Scott G. Winterton, Deseret News
BYU coach Bronco Mendenhall, left, and UCLA coach Rick Neuheisel meet after the Cougars' 59-0 blowout win Saturday. The Bruins' new coach is now leaning on advice received from John Wooden on how to deal with the peaks and valleys his team is going through.

LOS ANGELES — Before Rick Neuheisel's debut as UCLA football coach, he received some words of wisdom from John Wooden.

"I got a a handwritten letter from coach Wooden right before the first game, saying there will peaks and valleys," Neuheisel said.

He shook his head and added, "I didn't realize they'd be in the first two weeks."

Two games into Neuheisel's first season at the helm and the Bruins already have hit a heady high and a humiliating low. They stunned Tennessee 27-24 in overtime in the season opener on Sept. 1, then fumbled and stumbled their way to a 59-0 loss Saturday at BYU.

Both the Volunteers and Cougars were ranked 18th when they faced the Bruins. UCLA opens Pac-10 play Saturday at the Rose Bowl against Arizona, which is coming off a 36-28 upset by New Mexico.

Neuheisel called the lopsided loss at Provo "a bitter pill to swallow."

"Coming off a real emotional high with the win over Tennessee, then going in there and getting reminded that we've got a lot to work to do — in the manner we got reminded," he said Monday.

"I didn't have any preconceived notions that we were a national championship caliber team just because we had success in week one. But Saturday was an eye-opener."

He, his staff and players have been sifting through the wreckage of UCLA's worst loss since a 76-0 drubbing by Southern California 79 years ago.

Talking about how mistakes led to the BYU scoring avalanche that included Max Hall throwing for seven touchdowns, Neuheisel recounted how the game got out of hand.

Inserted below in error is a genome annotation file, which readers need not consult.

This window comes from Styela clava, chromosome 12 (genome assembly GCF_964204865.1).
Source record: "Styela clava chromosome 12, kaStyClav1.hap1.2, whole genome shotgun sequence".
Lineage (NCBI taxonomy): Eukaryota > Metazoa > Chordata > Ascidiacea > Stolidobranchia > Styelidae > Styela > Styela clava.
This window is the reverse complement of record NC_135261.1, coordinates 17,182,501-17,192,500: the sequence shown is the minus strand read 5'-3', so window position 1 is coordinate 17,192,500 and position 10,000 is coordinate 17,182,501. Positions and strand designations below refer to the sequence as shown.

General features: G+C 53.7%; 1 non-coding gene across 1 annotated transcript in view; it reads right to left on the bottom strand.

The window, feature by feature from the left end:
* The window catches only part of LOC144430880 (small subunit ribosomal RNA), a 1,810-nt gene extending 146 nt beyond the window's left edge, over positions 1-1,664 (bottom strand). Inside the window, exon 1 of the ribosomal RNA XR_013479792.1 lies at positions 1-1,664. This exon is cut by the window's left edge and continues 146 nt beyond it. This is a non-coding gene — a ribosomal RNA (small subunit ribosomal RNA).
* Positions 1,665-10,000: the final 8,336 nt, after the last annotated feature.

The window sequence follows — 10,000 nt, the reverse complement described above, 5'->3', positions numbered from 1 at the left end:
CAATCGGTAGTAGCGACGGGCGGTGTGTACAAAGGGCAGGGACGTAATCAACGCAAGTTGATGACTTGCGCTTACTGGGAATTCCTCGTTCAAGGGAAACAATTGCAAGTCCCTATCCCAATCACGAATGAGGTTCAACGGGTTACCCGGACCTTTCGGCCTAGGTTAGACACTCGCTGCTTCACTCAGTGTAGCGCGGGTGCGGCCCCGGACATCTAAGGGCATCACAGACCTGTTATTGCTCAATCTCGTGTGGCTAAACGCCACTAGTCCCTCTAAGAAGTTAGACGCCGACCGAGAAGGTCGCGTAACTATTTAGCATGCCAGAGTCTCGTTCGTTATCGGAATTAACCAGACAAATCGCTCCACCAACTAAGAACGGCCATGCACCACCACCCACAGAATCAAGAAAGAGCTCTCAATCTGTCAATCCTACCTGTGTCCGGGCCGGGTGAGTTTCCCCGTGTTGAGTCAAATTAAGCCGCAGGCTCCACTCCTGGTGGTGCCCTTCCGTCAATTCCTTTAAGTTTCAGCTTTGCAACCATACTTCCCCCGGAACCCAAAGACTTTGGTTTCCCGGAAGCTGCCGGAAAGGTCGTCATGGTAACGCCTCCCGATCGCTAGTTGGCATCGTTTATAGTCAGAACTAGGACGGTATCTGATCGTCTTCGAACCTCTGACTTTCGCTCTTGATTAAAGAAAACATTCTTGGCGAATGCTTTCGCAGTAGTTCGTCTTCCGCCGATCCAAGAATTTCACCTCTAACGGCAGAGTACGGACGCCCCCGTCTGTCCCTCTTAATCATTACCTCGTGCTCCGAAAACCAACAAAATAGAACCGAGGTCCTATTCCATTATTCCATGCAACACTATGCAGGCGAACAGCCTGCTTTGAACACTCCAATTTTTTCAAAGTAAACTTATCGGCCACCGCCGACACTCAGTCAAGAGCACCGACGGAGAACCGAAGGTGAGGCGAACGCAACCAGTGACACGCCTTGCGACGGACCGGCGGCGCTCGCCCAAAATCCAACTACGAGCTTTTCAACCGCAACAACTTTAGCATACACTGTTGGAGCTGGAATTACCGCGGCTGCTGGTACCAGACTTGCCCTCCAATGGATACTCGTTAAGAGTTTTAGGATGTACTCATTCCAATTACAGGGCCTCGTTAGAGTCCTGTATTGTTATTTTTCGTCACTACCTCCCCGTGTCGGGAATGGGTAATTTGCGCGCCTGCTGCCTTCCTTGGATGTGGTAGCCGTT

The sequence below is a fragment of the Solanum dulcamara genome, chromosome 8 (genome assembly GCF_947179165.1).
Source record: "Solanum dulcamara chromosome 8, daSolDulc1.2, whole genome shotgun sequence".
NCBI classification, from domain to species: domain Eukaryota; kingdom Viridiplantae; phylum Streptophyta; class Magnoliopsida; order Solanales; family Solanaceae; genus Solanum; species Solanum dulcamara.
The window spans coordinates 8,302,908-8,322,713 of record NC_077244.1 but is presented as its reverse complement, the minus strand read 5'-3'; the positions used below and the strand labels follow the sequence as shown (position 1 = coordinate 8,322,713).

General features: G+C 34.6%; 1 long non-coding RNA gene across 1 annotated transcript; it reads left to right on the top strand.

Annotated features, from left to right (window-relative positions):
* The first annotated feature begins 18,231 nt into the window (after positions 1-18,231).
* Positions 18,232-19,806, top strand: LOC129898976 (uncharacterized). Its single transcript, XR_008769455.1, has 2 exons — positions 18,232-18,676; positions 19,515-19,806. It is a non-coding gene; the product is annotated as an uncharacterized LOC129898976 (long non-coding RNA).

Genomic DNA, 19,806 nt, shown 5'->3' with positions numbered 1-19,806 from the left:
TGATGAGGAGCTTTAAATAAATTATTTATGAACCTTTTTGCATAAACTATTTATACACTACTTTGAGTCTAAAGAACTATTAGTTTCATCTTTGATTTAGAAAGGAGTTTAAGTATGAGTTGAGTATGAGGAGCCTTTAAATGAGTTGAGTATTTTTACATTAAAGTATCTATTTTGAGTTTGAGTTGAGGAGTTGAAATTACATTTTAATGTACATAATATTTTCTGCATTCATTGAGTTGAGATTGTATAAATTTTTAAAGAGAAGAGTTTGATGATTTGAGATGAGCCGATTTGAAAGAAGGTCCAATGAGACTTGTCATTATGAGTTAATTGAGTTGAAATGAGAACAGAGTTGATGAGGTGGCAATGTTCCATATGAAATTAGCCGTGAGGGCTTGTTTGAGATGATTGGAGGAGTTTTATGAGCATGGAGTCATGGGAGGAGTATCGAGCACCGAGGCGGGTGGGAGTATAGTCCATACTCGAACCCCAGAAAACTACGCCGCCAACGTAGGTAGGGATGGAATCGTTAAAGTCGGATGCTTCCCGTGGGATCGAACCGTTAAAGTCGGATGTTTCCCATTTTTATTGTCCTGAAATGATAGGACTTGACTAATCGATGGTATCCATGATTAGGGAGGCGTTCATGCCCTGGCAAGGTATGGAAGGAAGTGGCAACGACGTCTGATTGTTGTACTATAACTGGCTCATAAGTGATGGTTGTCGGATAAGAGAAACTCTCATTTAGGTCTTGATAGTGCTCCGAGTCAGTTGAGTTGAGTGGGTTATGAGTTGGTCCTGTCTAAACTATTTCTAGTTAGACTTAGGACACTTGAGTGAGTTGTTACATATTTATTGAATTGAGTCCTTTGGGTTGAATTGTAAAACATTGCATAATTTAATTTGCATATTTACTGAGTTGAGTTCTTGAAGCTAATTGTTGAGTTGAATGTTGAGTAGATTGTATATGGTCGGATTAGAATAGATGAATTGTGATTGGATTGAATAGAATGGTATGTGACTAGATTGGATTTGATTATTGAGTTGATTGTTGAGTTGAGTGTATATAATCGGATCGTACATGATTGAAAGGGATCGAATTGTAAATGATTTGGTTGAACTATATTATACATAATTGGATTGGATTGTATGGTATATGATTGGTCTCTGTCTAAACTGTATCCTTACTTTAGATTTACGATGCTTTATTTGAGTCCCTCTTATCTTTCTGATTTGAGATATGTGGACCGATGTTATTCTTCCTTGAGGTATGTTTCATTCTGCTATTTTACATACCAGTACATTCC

"Offensively, they were just on fire, and when we got the ball out of their hands, it just bounced right back to them," he said. "It was a great reminder that turnovers kill you.

"We were down 14-0, moving down the field, then (quarterback) Kevin (Craft) gets hit in the back, the ball comes out and now it's 21-0. We get a 9-yard gain on first down, and coming around the corner, Ray Carter fumbles and now it's 28-0.

"They kick off, we fumble the ball and now it's 35-0. We drive down and have a field goal blocked, they run it back into their short field and it's 42-0. It's not rocket science, you just have to play good football or things like that can happen to you."

Asked which of the first two games were most reflective of the team, Neuheisel said, "The reality is, both games were us. I can put the film on and you'll recognize the faces of the kids that were running on the field excited after beating a very good Tennessee team.

"But those are the same faces that got whipped by BYU. If we go back to playing an efficient style of football, then we have a chance to be a decent football team, and decent football teams can win on every Saturday if you manage the game well and let the other team make the mistakes."

Defensive tackle Brigham Harwell said the Bruins obviously need to play smarter.

"There were so many plays we just didn't execute," he said. "We've got to fix it — fast. We've got to play a game to get that bad taste out of our mouth."

Along that line, Neuheisel read more of the letter from the 97-year-old Wooden, whose UCLA basketball teams won a record 10 NCAA titles.

"Long before any championships were ever won at UCLA, I came to understand that losing is only temporary and not all-encompassing. You must simply study it, learn from it and try not to lose the same way again. Then you must have the self-control to forget about it," Wooden wrote.

Said Neuheisel: "That's what we're going to ask of our kids. It's one loss. We've played two of the top 20 teams in the country and we're 1-1."